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Rhizosphere-mediated effects of the invasive grass Bromus tectorum L. and native Elymus elymoides on nitrogen cycling in Great Basin Desert soils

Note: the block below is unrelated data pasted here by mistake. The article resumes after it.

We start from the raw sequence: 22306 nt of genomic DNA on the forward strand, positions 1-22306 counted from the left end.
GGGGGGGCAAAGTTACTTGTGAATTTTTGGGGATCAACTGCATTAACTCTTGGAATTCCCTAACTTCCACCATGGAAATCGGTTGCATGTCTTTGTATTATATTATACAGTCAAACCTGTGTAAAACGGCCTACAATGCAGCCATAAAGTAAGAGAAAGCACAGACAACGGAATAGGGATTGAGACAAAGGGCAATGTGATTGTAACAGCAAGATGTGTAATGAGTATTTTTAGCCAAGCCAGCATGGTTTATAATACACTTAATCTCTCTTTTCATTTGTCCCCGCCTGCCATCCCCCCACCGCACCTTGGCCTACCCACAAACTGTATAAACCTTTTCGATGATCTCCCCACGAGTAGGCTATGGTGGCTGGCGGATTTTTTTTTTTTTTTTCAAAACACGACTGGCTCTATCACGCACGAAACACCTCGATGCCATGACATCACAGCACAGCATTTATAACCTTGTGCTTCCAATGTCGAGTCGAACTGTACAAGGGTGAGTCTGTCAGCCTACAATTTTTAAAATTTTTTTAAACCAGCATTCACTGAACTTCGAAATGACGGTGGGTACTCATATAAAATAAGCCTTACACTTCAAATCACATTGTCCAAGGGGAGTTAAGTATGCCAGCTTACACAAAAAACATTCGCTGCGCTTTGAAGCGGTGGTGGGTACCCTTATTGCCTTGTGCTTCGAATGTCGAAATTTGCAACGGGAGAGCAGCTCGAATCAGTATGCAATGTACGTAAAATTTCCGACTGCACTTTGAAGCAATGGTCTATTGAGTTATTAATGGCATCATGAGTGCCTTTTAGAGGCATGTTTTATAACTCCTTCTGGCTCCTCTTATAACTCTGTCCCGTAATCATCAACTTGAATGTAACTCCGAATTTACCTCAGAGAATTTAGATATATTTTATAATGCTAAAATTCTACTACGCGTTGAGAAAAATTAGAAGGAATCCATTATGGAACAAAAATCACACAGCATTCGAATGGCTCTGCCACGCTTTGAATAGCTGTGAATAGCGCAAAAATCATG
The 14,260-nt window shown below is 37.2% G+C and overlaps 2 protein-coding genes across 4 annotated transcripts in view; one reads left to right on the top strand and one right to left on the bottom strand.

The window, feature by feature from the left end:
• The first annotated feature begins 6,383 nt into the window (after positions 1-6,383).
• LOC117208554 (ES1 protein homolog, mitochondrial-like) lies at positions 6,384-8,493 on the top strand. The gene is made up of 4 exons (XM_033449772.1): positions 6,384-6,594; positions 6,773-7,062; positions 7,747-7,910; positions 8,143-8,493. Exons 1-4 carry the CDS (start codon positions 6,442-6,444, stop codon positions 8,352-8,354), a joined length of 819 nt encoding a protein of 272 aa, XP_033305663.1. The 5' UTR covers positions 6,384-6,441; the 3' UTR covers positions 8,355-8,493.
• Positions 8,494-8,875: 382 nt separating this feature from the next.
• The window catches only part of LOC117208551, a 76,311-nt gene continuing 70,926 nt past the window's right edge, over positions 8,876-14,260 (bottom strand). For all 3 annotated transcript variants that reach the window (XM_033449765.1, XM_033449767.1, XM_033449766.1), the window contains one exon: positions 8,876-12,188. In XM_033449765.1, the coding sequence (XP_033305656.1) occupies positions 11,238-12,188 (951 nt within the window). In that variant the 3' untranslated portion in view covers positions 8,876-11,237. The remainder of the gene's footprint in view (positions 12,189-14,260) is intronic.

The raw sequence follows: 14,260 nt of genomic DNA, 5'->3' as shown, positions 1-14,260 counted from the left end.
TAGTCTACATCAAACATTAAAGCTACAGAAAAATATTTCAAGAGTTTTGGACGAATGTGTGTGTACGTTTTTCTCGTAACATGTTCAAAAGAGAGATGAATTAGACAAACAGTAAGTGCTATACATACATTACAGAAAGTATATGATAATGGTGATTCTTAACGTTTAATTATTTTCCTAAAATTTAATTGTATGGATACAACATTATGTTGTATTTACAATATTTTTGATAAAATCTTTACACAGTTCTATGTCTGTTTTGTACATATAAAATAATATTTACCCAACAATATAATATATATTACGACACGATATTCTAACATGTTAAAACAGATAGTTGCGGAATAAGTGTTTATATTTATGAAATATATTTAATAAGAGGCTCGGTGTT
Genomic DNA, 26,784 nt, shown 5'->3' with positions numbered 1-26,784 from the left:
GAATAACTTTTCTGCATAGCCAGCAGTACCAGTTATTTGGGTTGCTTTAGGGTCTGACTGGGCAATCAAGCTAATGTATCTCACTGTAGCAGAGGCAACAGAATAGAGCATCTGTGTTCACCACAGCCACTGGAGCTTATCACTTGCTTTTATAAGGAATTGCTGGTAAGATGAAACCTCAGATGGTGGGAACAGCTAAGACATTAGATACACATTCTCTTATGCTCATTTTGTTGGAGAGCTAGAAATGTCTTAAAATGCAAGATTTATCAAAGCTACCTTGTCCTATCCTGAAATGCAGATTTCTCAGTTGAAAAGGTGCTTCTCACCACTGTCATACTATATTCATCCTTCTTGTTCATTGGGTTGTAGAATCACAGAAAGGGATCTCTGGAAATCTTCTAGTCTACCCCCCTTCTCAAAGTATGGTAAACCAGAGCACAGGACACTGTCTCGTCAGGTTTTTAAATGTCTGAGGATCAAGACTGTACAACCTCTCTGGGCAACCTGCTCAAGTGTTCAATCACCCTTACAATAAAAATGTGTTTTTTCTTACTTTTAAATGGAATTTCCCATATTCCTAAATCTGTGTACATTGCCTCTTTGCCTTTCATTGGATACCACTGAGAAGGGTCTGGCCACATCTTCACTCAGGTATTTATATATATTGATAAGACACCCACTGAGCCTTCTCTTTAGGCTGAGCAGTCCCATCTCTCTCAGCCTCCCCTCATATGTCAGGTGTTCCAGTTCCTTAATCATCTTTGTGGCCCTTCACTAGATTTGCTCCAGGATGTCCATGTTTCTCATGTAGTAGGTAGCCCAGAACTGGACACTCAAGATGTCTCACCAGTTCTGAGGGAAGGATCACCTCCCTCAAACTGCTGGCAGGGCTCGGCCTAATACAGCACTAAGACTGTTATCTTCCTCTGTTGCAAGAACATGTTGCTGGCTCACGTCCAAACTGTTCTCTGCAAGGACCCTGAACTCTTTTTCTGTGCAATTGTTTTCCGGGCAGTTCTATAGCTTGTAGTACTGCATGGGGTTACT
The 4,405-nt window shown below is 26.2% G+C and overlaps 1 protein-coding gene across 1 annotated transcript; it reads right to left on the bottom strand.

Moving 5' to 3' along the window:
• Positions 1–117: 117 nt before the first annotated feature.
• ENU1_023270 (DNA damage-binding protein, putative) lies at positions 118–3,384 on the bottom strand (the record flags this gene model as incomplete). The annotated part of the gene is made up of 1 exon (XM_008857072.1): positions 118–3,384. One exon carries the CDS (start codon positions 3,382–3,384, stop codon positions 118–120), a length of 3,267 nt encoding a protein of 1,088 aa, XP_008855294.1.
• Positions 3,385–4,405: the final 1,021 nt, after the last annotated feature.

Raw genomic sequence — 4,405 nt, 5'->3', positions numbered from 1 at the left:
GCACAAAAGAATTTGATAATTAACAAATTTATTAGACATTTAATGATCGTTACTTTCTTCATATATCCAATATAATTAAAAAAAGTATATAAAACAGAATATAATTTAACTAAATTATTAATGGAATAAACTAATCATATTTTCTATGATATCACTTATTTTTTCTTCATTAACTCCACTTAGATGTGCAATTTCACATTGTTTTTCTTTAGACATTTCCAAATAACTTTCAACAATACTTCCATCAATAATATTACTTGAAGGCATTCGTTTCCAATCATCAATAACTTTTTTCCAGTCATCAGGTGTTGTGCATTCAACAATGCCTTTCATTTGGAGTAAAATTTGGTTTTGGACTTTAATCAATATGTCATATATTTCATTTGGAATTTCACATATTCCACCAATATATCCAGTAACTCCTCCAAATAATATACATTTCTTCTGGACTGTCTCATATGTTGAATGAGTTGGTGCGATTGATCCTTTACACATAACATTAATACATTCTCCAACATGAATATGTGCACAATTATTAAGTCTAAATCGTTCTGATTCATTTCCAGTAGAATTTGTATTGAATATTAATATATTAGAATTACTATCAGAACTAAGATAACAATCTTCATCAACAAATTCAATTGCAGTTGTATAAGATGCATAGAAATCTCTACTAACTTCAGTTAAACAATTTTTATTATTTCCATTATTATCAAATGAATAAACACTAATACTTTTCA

Background and aims: There is evidence that the invasive grass Bromus tectorum can affect soil nitrogen (N) cycling, possibly leading to a positive plant-soil feedback. Rhizosphere priming of N mineralization could provide a mechanistic explanation for such a feedback. Methods: We conducted a greenhouse study to isolate rhizosphere effects on N cycling by the invasive annual grass, Bromus tectorum L., and the native perennial grass, Elymus elymoides (Raf.) Swezey, in invaded and uninvaded soils. We compared the rhizosphere priming effect (RPE) on N mineralization by species and the distribution of N in various pools by planting treatment and soil type. Results: B. tectorum had a negative RPE (−23 and −22 % in invaded and uninvaded soils, respectively), while E. elymoides had no significant RPE. B. tectorum was more competitive over E. elymoides in invaded compared to uninvaded soil. Conclusions: B. tectorum had a negative effect on soil N availability via root-mediated processes, even though its growth and competitiveness increased in invaded soils. Positive plant-soil feedback effects of B. tectorum may be mediated by aboveground inputs rather than belowground and/or depend on site-specific conditions.

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